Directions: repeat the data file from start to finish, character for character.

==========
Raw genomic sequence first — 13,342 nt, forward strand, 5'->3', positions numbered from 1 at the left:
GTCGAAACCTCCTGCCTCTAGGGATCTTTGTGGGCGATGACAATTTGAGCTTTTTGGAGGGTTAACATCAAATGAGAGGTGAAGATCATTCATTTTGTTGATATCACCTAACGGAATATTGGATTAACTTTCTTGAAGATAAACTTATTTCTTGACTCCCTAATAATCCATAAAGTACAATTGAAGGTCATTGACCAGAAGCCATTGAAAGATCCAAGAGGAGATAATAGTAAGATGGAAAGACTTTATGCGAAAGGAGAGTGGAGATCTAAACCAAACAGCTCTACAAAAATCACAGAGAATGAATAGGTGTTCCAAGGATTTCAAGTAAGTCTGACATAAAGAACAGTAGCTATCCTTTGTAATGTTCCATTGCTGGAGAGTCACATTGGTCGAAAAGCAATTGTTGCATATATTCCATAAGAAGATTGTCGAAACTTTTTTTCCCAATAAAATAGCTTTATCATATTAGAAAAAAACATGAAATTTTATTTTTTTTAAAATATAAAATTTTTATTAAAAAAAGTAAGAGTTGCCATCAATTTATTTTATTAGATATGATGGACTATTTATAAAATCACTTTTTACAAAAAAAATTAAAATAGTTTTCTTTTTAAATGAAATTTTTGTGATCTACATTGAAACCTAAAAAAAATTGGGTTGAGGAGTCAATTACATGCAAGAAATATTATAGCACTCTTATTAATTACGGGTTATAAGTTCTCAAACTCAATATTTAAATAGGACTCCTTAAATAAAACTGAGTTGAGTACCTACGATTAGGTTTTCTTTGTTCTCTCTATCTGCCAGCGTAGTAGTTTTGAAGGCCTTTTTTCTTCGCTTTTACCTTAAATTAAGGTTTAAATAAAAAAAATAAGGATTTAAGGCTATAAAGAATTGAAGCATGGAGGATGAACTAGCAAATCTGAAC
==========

Raw genomic sequence first — 13,342 nt, forward strand, 5'->3', positions numbered from 1 at the left:
GTCGAAACCTCCTGCCTCTAGGGATCTTTGTGGGCGATGACAATTTGAGCTTTTTGGAGGGTTAACATCAAATGAGAGGTGAAGATCATTCATTTTGTTGATATCACCTAACGGAATATTGGATTAACTTTCTTGAAGATAAACTTATTTCTTGACTCCCTAATAATCCATAAAGTACAATTGAAGGTCATTGACCAGAAGCCATTGAAAGATCCAAGAGGAGATAATAGTAAGATGGAAAGACTTTATGCGAAAGGAGAGTGGAGATCTAAACCAAACAGCTCTACAAAAATCACAGAGAATGAATAGGTGTTCCAAGGATTTCAAGTAAGTCTGACATAAAGAACAGTAGCTATCCTTTGTAATGTTCCATTGCTGGAGAGTCACATTGGTCGAAAAGCAATTGTTGCATATATTCCATAAGAAGATTGTCGAAACTTTTTTTCCCAATAAAATAGCTTTATCATATTAGAAAAAAACATGAAATTTTATTTTTTTTAAAATATAAAATTTTTATTAAAAAAAGTAAGAGTTGCCATCAATTTATTTTATTAGATATGATGGACTATTTATAAAATCACTTTTTACAAAAAAAATTAAAATAGTTTTCTTTTTAAATGAAATTTTTGTGATCTACATTGAAACCTAAAAAAAATTGGGTTGAGGAGTCAATTACATGCAAGAAATATTATAGCACTCTTATTAATTACGGGTTATAAGTTCTCAAACTCAATATTTAAATAGGACTCCTTAAATAAAACTGAGTTGAGTACCTACGATTAGGTTTTCTTTGTTCTCTCTATCTGCCAGCGTAGTAGTTTTGAAGGCCTTTTTTCTTCGCTTTTACCTTAAATTAAGGTTTAAATAAAAAAAATAAGGATTTAAGGCTATAAAGAATTGAAGCATGGAGGATGAACTAGCAAATCTGAAC